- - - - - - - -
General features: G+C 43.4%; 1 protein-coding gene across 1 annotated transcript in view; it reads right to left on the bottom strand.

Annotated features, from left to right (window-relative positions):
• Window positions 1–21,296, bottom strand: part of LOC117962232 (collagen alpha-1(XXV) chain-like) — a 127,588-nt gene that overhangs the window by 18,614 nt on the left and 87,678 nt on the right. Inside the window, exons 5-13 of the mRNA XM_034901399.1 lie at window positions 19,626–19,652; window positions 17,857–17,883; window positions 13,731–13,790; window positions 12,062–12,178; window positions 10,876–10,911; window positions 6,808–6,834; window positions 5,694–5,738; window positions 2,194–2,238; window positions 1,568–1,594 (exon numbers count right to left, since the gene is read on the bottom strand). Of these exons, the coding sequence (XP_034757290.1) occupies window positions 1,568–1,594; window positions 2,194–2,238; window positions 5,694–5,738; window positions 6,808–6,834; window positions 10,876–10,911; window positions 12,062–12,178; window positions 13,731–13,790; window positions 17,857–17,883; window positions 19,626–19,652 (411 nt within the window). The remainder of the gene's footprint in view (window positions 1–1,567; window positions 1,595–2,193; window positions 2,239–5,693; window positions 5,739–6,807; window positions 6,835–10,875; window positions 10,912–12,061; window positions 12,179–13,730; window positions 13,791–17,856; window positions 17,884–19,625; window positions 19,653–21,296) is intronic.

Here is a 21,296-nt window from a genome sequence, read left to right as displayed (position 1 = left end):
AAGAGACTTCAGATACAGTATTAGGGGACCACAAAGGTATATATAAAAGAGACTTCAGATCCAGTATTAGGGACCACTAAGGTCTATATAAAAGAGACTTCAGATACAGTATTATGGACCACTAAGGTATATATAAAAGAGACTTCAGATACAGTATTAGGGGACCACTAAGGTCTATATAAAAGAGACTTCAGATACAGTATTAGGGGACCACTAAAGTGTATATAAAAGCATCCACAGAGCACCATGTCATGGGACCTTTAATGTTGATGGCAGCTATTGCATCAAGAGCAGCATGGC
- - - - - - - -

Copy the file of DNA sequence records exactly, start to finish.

General features: G+C 43.4%; 1 protein-coding gene across 1 annotated transcript in view; it reads right to left on the bottom strand.

Annotated features, from left to right (window-relative positions):
• Window positions 1–21,296, bottom strand: part of LOC117962232 (collagen alpha-1(XXV) chain-like) — a 127,588-nt gene that overhangs the window by 18,614 nt on the left and 87,678 nt on the right. Inside the window, exons 5-13 of the mRNA XM_034901399.1 lie at window positions 19,626–19,652; window positions 17,857–17,883; window positions 13,731–13,790; window positions 12,062–12,178; window positions 10,876–10,911; window positions 6,808–6,834; window positions 5,694–5,738; window positions 2,194–2,238; window positions 1,568–1,594 (exon numbers count right to left, since the gene is read on the bottom strand). Of these exons, the coding sequence (XP_034757290.1) occupies window positions 1,568–1,594; window positions 2,194–2,238; window positions 5,694–5,738; window positions 6,808–6,834; window positions 10,876–10,911; window positions 12,062–12,178; window positions 13,731–13,790; window positions 17,857–17,883; window positions 19,626–19,652 (411 nt within the window). The remainder of the gene's footprint in view (window positions 1–1,567; window positions 1,595–2,193; window positions 2,239–5,693; window positions 5,739–6,807; window positions 6,835–10,875; window positions 10,912–12,061; window positions 12,179–13,730; window positions 13,791–17,856; window positions 17,884–19,625; window positions 19,653–21,296) is intronic.

Here is a 21,296-nt window from a genome sequence, read left to right as displayed (position 1 = left end):
AAGAGACTTCAGATACAGTATTAGGGGACCACAAAGGTATATATAAAAGAGACTTCAGATCCAGTATTAGGGACCACTAAGGTCTATATAAAAGAGACTTCAGATACAGTATTATGGACCACTAAGGTATATATAAAAGAGACTTCAGATACAGTATTAGGGGACCACTAAGGTCTATATAAAAGAGACTTCAGATACAGTATTAGGGGACCACTAAAGTGTATATAAAAGCATCCACAGAGCACCATGTCATGGGACCTTTAATGTTGATGGCAGCTATTGCATCAAGAGCAGCATGGC